Kudos to Blair Packham et al (which “al” includes Rik Emmett, Ember Swift, Steven Page, Zack Werner and more!) for setting up SongStudio ’09, described as a “week-long adventure in songwriting at Toronto’s Ryerson University” and scheduled to take place this summer: July 18 – 24, 2009.
Just a bit from the website (which you should visit for yourself):
The week will focus on learning how to write your best songs ever. Best of all, you will get many chances to perform your songs, for supportive, attentive audiences in a warm, nurturing environment.
SongStudio’s format is designed to help you acquire strategies and tools to help turn your ideas into real, finished songs. Good songs that speak to your audience. If you have something to express through song, we can help. Maybe you only write lyrics. At SongStudio, chances are you’ll meet someone who needs help with their words, or who only writes music. And in the meantime, we can help you make your lyrics communicate more effectively, and help you learn how to write effective, compelling melodies and chord changes.
Something else happens at our workshops. Some might call it networking. We prefer to think of it as making friends, and if the last four years are any indication, many of the friendships made at our past workshops will be for life. This is a beautiful thing. So often, songwriting is a solitary art. When the experience can be shared, a community builds.
At SongStudio you will sing, you will laugh, you will listen, you’ll “talk shop”, but most of all, you will grow as a writer and as an artist.
Sounds like a wonderful, creative environment… May the Muse be with them all!
Okay, this article speaks for itself, so I’ll only preface it with – Huh, what are they thinking? The concept is good (breaking street violence through encouragement of artistic endeavours) but I don’t know if the practice works if George Michael is to be relied upon for seeing this through. No offence to Mr. Michael, but I don’t believe that he has a reputation of being particularly reliable:
Anne Lu – Celebrity News Service News Writer
London, England (BANG) – George Michael’s neighbors want him to fight knife crime. Residents and school officials in Highgate, north London, wrote to the “Faith” singer asking him to support a scheme designed to reduce knife crime in the area where he lives.
A source said: “In the interests on discouraging knife crime, a safer neighborhood group in Highgate has written to ask George for help.”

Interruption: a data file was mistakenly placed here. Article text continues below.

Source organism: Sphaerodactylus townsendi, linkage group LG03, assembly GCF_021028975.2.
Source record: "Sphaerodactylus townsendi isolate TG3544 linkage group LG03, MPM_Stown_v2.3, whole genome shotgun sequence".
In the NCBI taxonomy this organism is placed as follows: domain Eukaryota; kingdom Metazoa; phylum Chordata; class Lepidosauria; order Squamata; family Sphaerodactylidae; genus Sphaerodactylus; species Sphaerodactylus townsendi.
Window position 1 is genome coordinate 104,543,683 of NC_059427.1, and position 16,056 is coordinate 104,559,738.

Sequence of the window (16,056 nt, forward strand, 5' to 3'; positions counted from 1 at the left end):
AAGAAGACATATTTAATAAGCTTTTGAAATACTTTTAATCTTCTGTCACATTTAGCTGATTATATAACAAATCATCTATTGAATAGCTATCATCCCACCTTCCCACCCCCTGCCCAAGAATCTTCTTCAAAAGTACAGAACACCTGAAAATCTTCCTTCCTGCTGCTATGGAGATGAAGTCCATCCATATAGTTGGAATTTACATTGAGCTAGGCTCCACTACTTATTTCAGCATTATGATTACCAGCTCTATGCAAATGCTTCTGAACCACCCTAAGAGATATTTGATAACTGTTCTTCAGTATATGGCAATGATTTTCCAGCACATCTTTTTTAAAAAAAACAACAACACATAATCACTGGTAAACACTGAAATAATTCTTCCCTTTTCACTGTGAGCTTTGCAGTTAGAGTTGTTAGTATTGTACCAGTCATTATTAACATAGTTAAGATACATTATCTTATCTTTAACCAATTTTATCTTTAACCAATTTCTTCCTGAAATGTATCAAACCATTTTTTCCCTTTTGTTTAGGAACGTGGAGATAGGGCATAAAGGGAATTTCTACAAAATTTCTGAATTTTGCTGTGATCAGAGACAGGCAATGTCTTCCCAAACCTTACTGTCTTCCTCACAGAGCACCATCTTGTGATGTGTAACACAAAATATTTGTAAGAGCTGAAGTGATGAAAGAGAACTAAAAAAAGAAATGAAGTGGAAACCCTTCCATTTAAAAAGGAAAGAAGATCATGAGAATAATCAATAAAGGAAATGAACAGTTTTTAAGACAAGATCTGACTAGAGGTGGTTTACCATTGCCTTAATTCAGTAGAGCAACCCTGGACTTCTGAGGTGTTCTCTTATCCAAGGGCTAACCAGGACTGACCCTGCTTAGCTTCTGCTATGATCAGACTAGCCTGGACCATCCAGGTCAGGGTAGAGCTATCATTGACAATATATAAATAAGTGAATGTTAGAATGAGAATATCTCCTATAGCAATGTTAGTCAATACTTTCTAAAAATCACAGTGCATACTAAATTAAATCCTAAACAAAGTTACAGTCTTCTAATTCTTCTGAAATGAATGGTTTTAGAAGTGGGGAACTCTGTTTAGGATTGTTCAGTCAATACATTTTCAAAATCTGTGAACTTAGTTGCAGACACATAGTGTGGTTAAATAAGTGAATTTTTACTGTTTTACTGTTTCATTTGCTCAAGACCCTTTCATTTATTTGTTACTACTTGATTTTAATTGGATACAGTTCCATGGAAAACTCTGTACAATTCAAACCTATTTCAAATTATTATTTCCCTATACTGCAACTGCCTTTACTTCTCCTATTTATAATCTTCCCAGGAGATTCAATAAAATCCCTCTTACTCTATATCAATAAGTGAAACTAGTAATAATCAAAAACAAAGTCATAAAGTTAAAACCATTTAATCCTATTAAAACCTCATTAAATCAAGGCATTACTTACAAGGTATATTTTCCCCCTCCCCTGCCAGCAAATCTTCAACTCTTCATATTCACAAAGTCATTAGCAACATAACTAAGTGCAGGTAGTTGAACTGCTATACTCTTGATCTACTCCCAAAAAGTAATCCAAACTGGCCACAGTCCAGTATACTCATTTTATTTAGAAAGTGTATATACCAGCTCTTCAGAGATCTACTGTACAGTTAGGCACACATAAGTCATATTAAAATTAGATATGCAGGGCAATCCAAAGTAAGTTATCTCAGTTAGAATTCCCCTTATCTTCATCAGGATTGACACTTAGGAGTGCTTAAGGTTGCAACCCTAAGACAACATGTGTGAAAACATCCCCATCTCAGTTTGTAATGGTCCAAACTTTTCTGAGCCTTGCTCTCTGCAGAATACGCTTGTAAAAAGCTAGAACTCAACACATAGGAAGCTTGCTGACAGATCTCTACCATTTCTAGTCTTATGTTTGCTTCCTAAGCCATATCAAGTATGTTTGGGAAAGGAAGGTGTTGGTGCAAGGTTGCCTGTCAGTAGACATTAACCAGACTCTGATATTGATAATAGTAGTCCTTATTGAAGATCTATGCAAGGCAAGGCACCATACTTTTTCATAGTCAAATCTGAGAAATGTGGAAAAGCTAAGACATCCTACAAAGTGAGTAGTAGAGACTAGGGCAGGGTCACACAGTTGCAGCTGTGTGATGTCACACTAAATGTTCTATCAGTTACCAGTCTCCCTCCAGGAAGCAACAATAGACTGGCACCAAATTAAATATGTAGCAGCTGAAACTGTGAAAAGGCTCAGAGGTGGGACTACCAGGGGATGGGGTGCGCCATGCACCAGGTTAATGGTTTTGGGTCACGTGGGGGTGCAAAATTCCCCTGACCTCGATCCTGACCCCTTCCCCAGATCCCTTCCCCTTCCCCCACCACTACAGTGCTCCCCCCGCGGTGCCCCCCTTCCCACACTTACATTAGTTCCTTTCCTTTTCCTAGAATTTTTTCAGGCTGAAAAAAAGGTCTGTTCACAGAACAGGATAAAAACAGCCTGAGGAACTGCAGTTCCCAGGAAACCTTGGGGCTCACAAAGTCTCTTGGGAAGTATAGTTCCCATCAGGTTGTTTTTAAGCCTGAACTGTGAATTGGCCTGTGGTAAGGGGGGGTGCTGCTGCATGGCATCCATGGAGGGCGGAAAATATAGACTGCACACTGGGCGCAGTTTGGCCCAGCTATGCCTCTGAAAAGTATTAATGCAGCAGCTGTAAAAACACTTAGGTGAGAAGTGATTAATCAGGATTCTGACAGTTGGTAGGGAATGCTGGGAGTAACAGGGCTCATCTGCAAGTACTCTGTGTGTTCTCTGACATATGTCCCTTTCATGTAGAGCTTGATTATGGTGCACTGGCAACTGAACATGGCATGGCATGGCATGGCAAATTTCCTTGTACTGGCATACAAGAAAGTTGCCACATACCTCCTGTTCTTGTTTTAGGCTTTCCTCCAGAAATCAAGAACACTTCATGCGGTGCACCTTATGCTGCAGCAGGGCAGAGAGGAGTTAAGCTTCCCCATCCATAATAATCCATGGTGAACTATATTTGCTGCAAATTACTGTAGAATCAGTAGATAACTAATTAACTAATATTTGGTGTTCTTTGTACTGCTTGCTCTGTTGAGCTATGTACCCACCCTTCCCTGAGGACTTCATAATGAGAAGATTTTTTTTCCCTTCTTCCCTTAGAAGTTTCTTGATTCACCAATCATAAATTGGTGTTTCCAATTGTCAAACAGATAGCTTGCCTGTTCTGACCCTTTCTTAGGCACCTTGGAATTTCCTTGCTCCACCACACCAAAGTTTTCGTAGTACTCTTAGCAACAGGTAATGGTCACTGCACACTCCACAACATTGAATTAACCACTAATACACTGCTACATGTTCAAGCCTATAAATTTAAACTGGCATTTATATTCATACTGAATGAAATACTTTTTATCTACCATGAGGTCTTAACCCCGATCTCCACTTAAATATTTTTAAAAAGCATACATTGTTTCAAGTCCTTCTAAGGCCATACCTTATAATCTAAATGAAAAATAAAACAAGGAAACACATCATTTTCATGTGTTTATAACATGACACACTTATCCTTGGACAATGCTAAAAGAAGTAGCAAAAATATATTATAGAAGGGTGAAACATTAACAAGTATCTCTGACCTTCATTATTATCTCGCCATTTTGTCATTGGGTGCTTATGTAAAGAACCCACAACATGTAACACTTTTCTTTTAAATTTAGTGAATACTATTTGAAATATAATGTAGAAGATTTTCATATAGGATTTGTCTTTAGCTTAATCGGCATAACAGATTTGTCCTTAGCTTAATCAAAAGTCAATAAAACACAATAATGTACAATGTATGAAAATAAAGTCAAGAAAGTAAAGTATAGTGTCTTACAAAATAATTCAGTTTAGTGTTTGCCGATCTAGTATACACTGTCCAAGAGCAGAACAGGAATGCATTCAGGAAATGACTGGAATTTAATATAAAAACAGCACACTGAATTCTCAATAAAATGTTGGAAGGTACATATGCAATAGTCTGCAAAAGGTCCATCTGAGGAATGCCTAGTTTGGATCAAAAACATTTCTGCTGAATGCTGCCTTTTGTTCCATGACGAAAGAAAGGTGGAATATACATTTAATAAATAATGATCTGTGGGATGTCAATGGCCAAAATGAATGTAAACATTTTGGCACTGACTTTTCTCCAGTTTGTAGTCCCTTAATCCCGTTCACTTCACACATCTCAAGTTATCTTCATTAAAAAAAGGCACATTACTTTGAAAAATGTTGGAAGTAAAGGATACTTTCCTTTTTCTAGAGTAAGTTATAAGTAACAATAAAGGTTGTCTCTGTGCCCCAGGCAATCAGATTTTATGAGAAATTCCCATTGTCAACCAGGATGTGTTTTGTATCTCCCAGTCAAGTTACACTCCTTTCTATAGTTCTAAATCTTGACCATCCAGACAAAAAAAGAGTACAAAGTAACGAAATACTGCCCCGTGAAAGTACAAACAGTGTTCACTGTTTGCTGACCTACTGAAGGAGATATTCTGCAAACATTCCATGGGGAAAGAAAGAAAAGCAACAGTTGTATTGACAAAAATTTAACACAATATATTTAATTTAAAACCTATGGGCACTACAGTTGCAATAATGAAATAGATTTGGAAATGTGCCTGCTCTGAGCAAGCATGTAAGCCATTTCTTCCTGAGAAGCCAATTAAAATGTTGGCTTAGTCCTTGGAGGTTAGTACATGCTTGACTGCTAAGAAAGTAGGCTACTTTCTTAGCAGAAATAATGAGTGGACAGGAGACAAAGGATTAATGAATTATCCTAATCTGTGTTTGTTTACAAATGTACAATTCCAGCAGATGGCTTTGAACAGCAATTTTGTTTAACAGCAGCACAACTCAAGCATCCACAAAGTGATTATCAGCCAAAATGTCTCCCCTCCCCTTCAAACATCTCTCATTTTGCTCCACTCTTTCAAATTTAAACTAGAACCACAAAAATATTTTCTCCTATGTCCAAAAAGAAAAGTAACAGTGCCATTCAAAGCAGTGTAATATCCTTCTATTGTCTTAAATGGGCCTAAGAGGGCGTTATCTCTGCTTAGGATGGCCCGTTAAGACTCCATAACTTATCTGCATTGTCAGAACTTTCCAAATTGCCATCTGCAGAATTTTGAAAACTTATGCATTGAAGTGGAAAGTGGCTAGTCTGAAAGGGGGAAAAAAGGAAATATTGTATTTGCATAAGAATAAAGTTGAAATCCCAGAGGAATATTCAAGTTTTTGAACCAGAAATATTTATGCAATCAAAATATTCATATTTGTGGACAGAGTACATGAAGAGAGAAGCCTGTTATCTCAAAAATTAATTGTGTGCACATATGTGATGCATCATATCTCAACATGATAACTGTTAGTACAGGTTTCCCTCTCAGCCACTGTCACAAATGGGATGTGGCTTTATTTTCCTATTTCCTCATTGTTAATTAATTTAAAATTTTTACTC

The former “Wham!” star – who sponsored this year’s Highgate Summer Festival – has been asked to get involved with a program that encourages children to express themselves through music instead of violent behavior.
The source added to Britain’s Daily Star newspaper: “They’re trying to get local children to focus on the challenges they face living in the area and express it in creative songwriting instead of violence. They’ve asked George to use his contacts ideally in organizing a songwriting competition in schools.”
Since January, 65 British teenagers have died as a result of violent crime. Almost 60 percent were stabbed to death.
The 45-year-old singer – whose fans can download his festive single “I Dreamed of Christmas” for free on Christmas Day – is yet to respond to the request.
Ovation Performing Arts Academy in the Richmond Hill Centre for Performing Arts is offering a Songwriting Program for teens in the New Year. Click the link for more information. The program is NEW and appears to go through Songwriting 101 as well as taking the teens to the process of effectively linking music and lyrics into a successful song.
I wish the program all the best and use this as an opportunity to remind the local community of the Stellula program I posted about a few weeks back. May the Muse be with all the young songwriters…
I really enjoy Daniel Levitin’s musings on music/song, and in particular “songcraft” and the “science” of listening to music. See my previous posts here and here…
Today, he appeared in an article in the Arts section of the National Post entitled “Hear My Song“. As always, the remarks are insightful, illuminating and entertaining. On the issue of a person’s desire NOT to learn too much about what is going on as they listen to their favourite music (in hopes of keeping the mystery alive), Dr. Levitin responds in kind:
“I’ve heard that from a lot of people before they start reading about music and the brain, that they’re afraid of learning too much. I’ve never heard from anybody afterwards that they regretted it because they don’t enjoy music any more. In fact, I think people are curious by nature. You go to a magic show, you want to know how the trick was done. Usually when people meet a musician they’ll ask, ‘What were you thinking when you wrote that song.’ I think that understanding the complexity of it increases one’s appreciation.”
And from his recent book, The World In Six Songs: How the Musical Brain Created Human Nature, the “music doctor” professes as follows:
“The brain learns music and language because it is configured to acquire rules about how musical and linguistic elements are combined; its computational circuits (in the prefrontal cortex) ‘know’ the rules about hierarchical organization and are primed to receive musical and linguistic input during the early years of development. This is why the child who is denied exposure to music or language before a certain age (believed to be somewhere between 8 and 12) will never acquire normal music or language skills – the pruning process has already begun, and those neural circuits that were waiting to be activated become eliminated.”
Ah, it may seem so dry, but it is a basic building block… my daughter has been “writing” music since she was 3 – humming melodies and writing lyrics to everyday situations… and I can’t remember when I didn’t do so either… let the Muse be with us…